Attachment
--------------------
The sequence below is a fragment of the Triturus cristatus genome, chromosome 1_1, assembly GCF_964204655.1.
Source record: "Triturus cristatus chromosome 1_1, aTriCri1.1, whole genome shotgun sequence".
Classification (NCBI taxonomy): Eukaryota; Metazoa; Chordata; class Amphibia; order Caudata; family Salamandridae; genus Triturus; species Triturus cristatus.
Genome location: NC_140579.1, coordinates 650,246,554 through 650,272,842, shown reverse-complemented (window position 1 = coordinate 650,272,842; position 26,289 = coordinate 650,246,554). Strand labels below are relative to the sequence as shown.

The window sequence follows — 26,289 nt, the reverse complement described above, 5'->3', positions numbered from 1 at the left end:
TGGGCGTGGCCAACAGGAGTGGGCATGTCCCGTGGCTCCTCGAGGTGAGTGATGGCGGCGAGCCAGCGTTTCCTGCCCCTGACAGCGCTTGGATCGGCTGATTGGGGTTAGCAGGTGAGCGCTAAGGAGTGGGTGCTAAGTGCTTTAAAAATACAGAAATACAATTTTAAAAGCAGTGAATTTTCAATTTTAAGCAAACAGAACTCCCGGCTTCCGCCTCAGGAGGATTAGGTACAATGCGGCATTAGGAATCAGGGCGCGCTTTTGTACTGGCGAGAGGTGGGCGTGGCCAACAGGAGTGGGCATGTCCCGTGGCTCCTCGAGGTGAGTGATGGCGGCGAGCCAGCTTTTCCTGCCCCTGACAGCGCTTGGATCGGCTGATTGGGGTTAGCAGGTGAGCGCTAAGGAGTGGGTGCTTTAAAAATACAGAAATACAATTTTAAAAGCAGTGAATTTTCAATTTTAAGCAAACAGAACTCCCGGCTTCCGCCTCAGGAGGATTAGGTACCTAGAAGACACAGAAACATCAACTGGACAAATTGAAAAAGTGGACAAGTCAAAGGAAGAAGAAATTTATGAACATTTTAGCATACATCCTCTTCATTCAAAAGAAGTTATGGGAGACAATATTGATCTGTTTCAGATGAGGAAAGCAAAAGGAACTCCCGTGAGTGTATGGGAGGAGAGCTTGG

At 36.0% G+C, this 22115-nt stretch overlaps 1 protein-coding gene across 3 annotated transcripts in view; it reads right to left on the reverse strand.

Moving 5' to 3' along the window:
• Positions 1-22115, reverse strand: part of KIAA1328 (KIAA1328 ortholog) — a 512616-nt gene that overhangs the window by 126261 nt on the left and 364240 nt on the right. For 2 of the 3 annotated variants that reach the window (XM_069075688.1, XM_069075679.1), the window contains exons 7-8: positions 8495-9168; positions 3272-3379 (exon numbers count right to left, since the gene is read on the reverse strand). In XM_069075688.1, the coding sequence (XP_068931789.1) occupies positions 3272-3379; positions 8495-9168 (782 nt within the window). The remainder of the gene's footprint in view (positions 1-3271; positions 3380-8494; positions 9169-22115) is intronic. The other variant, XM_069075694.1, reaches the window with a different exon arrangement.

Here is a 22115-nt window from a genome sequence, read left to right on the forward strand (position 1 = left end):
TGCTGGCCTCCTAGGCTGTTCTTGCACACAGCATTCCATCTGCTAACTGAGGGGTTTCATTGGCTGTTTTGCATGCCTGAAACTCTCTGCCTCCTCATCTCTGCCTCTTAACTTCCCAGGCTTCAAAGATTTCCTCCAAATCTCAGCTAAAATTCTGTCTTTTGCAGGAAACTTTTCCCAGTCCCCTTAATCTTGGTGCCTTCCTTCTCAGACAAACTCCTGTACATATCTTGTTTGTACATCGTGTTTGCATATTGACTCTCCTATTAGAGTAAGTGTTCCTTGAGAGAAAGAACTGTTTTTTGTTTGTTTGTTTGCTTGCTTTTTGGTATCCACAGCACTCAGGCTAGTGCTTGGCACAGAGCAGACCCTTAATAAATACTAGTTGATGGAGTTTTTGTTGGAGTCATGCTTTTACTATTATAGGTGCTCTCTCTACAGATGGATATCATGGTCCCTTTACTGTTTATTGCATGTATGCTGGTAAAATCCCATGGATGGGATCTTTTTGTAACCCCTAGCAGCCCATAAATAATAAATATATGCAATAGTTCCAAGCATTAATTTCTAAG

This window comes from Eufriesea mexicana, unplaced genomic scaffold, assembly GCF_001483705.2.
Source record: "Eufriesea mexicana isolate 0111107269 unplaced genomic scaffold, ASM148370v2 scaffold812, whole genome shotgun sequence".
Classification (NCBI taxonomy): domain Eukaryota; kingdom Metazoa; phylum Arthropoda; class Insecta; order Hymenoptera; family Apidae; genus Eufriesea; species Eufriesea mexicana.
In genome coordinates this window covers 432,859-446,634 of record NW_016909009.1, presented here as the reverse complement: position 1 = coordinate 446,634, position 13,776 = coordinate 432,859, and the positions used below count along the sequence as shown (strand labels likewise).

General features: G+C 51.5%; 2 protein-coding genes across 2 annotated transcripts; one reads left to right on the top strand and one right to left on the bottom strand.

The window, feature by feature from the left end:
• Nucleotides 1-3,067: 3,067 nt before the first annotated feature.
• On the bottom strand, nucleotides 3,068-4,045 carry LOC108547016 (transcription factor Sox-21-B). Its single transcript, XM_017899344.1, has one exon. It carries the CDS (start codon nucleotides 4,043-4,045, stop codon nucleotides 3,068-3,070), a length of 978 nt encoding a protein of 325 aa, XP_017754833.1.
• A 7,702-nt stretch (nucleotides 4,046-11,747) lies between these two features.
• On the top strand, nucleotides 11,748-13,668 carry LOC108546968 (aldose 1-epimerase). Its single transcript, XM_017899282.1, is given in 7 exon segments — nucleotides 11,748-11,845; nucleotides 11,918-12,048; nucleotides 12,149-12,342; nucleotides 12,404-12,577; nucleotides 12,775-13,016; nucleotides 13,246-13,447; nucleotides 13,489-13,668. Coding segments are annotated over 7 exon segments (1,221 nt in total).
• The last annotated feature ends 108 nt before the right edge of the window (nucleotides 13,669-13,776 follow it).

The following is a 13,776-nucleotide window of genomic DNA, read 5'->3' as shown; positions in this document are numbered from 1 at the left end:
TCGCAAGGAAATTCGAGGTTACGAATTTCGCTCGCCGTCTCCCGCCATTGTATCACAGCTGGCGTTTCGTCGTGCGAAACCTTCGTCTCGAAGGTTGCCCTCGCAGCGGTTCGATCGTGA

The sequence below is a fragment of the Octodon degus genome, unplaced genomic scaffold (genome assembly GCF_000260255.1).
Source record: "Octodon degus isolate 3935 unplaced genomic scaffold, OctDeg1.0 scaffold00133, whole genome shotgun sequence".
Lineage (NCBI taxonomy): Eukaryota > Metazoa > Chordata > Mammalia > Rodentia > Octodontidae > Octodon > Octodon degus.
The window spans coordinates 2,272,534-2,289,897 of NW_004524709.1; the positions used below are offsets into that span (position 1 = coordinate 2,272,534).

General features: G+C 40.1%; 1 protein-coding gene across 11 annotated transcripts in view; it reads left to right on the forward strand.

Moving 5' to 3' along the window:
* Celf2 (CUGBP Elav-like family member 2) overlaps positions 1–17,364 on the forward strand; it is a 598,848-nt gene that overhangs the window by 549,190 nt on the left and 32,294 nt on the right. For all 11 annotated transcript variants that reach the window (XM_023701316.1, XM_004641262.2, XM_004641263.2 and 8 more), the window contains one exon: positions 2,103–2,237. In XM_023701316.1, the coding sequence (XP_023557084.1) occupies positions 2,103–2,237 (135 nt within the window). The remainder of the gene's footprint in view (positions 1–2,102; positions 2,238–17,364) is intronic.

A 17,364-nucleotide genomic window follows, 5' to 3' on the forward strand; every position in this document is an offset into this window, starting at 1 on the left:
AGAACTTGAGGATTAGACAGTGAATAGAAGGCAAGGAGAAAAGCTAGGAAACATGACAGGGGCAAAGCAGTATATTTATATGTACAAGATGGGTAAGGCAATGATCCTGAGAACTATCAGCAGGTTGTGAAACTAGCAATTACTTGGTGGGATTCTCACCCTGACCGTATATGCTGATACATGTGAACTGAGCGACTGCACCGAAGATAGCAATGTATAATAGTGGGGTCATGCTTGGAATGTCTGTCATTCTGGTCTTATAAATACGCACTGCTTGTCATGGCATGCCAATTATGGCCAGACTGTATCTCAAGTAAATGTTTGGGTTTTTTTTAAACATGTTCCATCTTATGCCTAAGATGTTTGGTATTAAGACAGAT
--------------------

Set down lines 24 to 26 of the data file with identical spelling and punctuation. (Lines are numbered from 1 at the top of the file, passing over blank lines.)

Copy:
TCGCAAGGAAATTCGAGGTTACGAATTTCGCTCGCCGTCTCCCGCCATTGTATCACAGCTGGCGTTTCGTCGTGCGAAACCTTCGTCTCGAAGGTTGCCCTCGCAGCGGTTCGATCGTGA

The sequence below is a fragment of the Octodon degus genome, unplaced genomic scaffold (genome assembly GCF_000260255.1).
Source record: "Octodon degus isolate 3935 unplaced genomic scaffold, OctDeg1.0 scaffold00133, whole genome shotgun sequence".